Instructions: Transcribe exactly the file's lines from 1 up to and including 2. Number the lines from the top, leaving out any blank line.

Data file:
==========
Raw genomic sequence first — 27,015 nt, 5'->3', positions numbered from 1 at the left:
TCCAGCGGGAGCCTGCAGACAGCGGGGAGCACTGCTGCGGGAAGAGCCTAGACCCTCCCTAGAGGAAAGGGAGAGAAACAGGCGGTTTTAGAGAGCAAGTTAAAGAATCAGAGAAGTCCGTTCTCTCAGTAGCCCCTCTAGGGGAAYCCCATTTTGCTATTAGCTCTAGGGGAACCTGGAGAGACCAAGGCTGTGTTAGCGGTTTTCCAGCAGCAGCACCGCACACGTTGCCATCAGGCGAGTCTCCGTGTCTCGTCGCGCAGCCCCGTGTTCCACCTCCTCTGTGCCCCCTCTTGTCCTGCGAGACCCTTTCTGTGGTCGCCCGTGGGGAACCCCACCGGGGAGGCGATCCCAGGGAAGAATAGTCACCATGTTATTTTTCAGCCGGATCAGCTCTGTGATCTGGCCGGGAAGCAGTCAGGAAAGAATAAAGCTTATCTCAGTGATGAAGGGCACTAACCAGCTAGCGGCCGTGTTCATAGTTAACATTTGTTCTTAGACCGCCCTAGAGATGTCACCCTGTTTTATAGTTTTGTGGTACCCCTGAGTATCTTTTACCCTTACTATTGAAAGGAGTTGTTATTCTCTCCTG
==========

Raw genomic sequence first — 27,015 nt, 5'->3', positions numbered from 1 at the left:
TCCAGCGGGAGCCTGCAGACAGCGGGGAGCACTGCTGCGGGAAGAGCCTAGACCCTCCCTAGAGGAAAGGGAGAGAAACAGGCGGTTTTAGAGAGCAAGTTAAAGAATCAGAGAAGTCCGTTCTCTCAGTAGCCCCTCTAGGGGAAYCCCATTTTGCTATTAGCTCTAGGGGAACCTGGAGAGACCAAGGCTGTGTTAGCGGTTTTCCAGCAGCAGCACCGCACACGTTGCCATCAGGCGAGTCTCCGTGTCTCGTCGCGCAGCCCCGTGTTCCACCTCCTCTGTGCCCCCTCTTGTCCTGCGAGACCCTTTCTGTGGTCGCCCGTGGGGAACCCCACCGGGGAGGCGATCCCAGGGAAGAATAGTCACCATGTTATTTTTCAGCCGGATCAGCTCTGTGATCTGGCCGGGAAGCAGTCAGGAAAGAATAAAGCTTATCTCAGTGATGAAGGGCACTAACCAGCTAGCGGCCGTGTTCATAGTTAACATTTGTTCTTAGACCGCCCTAGAGATGTCACCCTGTTTTATAGTTTTGTGGTACCCCTGAGTATCTTTTACCCTTACTATTGAAAGGAGTTGTTATTCTCTCCTG